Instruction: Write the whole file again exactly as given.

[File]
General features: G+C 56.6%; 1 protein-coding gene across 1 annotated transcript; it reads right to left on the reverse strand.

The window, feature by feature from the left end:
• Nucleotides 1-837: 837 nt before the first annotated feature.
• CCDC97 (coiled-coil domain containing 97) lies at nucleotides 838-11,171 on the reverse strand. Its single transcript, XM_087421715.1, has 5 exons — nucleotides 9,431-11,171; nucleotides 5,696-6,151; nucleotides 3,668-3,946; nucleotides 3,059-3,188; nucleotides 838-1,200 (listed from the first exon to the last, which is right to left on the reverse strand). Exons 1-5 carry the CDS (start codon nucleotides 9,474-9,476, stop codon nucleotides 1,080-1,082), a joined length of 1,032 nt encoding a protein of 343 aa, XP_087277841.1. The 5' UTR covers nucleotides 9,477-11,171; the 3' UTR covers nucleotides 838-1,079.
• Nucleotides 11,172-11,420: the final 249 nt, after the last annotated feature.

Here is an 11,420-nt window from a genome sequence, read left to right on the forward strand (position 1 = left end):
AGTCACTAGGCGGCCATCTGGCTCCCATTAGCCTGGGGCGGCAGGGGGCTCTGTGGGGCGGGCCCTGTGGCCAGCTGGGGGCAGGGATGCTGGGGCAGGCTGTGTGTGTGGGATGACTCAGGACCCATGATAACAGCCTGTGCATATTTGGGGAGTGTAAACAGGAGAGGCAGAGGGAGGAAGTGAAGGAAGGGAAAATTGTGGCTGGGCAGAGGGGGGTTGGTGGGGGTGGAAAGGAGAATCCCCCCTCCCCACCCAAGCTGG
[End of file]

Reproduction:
General features: G+C 56.6%; 1 protein-coding gene across 1 annotated transcript; it reads right to left on the reverse strand.

The window, feature by feature from the left end:
• Nucleotides 1-837: 837 nt before the first annotated feature.
• CCDC97 (coiled-coil domain containing 97) lies at nucleotides 838-11,171 on the reverse strand. Its single transcript, XM_087421715.1, has 5 exons — nucleotides 9,431-11,171; nucleotides 5,696-6,151; nucleotides 3,668-3,946; nucleotides 3,059-3,188; nucleotides 838-1,200 (listed from the first exon to the last, which is right to left on the reverse strand). Exons 1-5 carry the CDS (start codon nucleotides 9,474-9,476, stop codon nucleotides 1,080-1,082), a joined length of 1,032 nt encoding a protein of 343 aa, XP_087277841.1. The 5' UTR covers nucleotides 9,477-11,171; the 3' UTR covers nucleotides 838-1,079.
• Nucleotides 11,172-11,420: the final 249 nt, after the last annotated feature.

Here is an 11,420-nt window from a genome sequence, read left to right on the forward strand (position 1 = left end):
AGTCACTAGGCGGCCATCTGGCTCCCATTAGCCTGGGGCGGCAGGGGGCTCTGTGGGGCGGGCCCTGTGGCCAGCTGGGGGCAGGGATGCTGGGGCAGGCTGTGTGTGTGGGATGACTCAGGACCCATGATAACAGCCTGTGCATATTTGGGGAGTGTAAACAGGAGAGGCAGAGGGAGGAAGTGAAGGAAGGGAAAATTGTGGCTGGGCAGAGGGGGGTTGGTGGGGGTGGAAAGGAGAATCCCCCCTCCCCACCCAAGCTGG